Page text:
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Chinese artist Ai Weiwei disappeared

April 4, 2011

There has been no trace of the famous Chinese artist Ai Weiwei since his arrest on Sunday. Human rights groups are on high alert.

Ai Weiwei
The Chinese artist Ai Weiwei is one of the most outspoken critics of the regimeImage: dapd

The organization Reporters Without Borders is worried about the life of world-renowned artist Ai Weiwei. The Chinese government is intensifying its repression against the remaining famous dissidents and is trying to silence all critics, the organization said in a statement.

Nicholas Bequelin from Human Rights Watch in Hongkong said that Ai Weiwei's arrest is part of a long-term campaign against all critics of the regime. "The signal, plain and simple, is that no one is safe," Bequelin said. He added that a similar signal was also given by the arrest of Nobel Prize winner Liu Xiaobo. At the time, he said, many people had also thought that Liu Xiaobo was protected because of his international fame.

Earlier this year, Ai Weiwei's studio in Shanghai was destroyed
Earlier this year, Ai Weiwei's studio in Shanghai was destroyedImage: Ai Weiwei

"By escalating the pressure on Ai Weiwei, including taking him in detention, the authorities intend to intimidate and silence many other lesser known liberal figures in China," Bequelin explained.

German Foreign Minister Guido Westerwelle has called for an urgent explanation from the Chinese government and demanded Ai Weiwei be released without delay. During his recent trip to Beijing, Westerwelle had also emphasized the importance of human rights and freedom of opinion.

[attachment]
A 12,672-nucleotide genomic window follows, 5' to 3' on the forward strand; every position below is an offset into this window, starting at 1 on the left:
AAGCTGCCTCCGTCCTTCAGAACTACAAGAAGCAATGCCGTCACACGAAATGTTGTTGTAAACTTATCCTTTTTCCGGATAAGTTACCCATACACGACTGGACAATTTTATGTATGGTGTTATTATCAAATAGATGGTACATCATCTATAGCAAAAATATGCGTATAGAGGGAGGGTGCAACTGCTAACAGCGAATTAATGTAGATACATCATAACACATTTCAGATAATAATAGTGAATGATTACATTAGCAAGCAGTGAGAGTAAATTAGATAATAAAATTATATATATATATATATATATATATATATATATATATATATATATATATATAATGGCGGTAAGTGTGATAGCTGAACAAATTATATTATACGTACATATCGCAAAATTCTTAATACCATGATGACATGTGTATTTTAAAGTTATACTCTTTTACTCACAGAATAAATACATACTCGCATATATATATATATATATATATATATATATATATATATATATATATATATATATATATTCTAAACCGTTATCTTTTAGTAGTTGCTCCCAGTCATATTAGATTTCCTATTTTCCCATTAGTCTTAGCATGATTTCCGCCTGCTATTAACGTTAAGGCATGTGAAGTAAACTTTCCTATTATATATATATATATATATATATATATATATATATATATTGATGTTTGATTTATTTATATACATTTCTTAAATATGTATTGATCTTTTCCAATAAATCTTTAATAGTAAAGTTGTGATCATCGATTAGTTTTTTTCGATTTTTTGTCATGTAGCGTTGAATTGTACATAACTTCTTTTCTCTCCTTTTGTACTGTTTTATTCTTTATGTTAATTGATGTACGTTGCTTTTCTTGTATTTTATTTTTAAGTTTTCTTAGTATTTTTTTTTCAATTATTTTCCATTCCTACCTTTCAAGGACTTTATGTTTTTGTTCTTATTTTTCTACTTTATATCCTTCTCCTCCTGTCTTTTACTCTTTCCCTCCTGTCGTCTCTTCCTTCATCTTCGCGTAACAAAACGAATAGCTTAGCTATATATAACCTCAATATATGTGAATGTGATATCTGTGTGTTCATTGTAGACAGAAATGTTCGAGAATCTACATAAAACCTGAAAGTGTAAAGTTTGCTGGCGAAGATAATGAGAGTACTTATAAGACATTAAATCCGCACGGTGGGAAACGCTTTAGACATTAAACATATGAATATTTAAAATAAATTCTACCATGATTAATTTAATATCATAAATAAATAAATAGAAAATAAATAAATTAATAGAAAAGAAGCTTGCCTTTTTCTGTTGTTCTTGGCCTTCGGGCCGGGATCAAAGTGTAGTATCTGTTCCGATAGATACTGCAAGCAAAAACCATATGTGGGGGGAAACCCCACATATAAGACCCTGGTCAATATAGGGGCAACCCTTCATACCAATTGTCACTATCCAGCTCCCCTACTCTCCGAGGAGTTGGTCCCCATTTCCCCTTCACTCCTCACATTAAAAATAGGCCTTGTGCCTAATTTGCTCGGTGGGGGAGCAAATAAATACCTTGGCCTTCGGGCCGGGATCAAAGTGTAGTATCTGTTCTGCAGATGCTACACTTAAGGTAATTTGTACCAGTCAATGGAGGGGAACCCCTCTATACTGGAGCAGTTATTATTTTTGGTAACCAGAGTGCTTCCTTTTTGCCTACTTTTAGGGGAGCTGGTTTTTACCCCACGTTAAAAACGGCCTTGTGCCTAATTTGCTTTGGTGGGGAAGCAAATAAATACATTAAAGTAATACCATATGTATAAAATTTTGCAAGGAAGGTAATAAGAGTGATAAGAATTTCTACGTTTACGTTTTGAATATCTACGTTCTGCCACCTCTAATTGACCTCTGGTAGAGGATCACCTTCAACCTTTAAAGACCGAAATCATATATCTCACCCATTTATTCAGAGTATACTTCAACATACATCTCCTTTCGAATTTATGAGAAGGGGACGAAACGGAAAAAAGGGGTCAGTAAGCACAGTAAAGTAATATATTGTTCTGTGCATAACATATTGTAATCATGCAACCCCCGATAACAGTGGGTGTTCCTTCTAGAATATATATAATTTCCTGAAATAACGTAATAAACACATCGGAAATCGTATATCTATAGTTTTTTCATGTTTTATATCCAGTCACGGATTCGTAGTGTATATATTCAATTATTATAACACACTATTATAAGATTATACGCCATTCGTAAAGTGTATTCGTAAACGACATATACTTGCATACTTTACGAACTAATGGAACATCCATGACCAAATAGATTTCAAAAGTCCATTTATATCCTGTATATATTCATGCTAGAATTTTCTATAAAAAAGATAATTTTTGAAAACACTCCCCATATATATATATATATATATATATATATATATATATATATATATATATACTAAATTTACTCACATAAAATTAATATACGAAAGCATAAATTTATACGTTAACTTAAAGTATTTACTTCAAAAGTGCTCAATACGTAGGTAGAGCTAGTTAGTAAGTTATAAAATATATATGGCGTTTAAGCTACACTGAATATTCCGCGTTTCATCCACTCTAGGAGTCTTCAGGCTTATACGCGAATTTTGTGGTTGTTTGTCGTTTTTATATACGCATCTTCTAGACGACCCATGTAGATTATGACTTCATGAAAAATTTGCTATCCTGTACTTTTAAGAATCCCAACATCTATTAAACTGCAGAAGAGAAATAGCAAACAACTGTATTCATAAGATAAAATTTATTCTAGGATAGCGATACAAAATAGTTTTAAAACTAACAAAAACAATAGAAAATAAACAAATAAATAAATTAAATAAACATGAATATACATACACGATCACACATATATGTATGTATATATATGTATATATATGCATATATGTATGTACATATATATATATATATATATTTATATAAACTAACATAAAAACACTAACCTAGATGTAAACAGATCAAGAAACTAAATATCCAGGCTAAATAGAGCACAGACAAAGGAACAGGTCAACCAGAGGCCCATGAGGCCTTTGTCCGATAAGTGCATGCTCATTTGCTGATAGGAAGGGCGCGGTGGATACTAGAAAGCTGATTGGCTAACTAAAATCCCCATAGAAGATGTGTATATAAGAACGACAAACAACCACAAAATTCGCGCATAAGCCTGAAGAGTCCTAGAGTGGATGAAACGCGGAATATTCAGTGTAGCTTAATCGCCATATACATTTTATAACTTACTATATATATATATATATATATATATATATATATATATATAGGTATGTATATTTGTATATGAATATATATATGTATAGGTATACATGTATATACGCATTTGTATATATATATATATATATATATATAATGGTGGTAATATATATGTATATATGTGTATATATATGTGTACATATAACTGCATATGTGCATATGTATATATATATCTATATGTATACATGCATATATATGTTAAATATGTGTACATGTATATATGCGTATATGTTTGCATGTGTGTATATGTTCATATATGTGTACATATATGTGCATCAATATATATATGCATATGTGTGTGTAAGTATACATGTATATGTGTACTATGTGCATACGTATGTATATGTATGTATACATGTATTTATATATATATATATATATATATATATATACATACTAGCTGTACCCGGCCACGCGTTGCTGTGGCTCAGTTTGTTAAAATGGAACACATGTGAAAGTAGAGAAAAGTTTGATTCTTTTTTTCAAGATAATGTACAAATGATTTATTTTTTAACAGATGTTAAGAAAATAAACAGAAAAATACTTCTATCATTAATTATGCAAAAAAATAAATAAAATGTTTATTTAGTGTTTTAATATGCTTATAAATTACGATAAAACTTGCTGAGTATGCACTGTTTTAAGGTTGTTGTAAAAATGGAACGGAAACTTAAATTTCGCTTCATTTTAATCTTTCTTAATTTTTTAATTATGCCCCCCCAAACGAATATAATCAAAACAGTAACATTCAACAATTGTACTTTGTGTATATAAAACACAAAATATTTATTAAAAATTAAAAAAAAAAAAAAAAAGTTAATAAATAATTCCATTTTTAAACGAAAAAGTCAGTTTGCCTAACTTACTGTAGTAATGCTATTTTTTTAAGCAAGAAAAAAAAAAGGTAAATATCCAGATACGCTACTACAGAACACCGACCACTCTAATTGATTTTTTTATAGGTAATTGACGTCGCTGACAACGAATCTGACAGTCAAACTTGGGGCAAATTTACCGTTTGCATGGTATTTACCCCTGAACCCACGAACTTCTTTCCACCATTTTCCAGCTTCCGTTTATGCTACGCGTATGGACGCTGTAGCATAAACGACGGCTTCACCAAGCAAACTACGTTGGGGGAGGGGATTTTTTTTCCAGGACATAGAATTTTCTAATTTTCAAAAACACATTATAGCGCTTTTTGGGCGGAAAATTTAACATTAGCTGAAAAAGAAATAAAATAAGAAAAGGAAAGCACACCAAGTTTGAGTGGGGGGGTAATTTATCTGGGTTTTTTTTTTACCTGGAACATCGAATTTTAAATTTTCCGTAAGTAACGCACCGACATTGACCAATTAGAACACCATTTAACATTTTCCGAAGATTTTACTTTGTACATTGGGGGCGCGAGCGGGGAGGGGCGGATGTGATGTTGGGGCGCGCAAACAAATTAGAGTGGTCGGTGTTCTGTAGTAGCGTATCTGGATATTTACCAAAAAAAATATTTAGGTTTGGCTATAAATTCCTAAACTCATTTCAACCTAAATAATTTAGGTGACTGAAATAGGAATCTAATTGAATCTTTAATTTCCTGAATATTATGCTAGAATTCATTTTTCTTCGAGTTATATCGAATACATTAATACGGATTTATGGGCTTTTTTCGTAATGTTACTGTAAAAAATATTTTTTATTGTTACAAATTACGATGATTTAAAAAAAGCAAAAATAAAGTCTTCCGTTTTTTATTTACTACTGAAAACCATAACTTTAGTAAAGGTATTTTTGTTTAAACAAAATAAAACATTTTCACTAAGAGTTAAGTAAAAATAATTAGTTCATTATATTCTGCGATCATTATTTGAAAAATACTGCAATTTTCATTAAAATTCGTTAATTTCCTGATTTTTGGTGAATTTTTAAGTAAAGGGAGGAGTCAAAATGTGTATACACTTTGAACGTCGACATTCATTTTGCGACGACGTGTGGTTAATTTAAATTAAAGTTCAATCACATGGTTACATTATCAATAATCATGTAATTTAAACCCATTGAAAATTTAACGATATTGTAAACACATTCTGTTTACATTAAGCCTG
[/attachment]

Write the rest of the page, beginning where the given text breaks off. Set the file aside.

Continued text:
Clash with the authorities

The 53-year old Ai Weiwei was detained in Beijing as he was about to fly to Taiwan via Hongkong to prepare an exhibition, his wife told AFP. His studio in Beijing has been searched and a number of his employees were questioned.

So far, the reasons for Ai Weiwei's detention are still unclear. His close friend Zuoxiao Zhuzhou said that the artist has always had conflicts with the authorities, but this time it is different. He thinks it must be a large-scale operation.

"We can’t even reach his wife anymore," said Zuoxiao Zhuzhou. "Right before they searched his studio, there was a blackout in the whole neighborhood and the lights didn't come on again until a few hours later. We didn’t have access to the internet either."

Ai Weiwei protesting against internet censorship in China with his art work
Ai Weiwei protesting against internet censorship in China with his art workImage: Gao Yuan

Increasing oppression

Ai Weiwei is one of the harshest critics of the Chinese government. Just a few days ago he complained about the increasing oppression during an interview with the German public service broadcaster ARD. He said it was almost impossible for him to work as an artist in Beijing.

"They’ve installed two surveillance cameras at the entrance of my home. They tap all my phone calls. They control each of my tweets. My email account, my bank account and everyone I have contact with are being watched", Ai Weiwei listed the restrictions, adding that he was sure police would come and talk to him again after the interview.

Because of the repressive measures, amongst other things, Ai Weiwei had recently announced his plan to set up a second studio in Berlin.

Author: Ruth Kirchner / Anggatira Gollmer

Editor: Thomas Bärthlein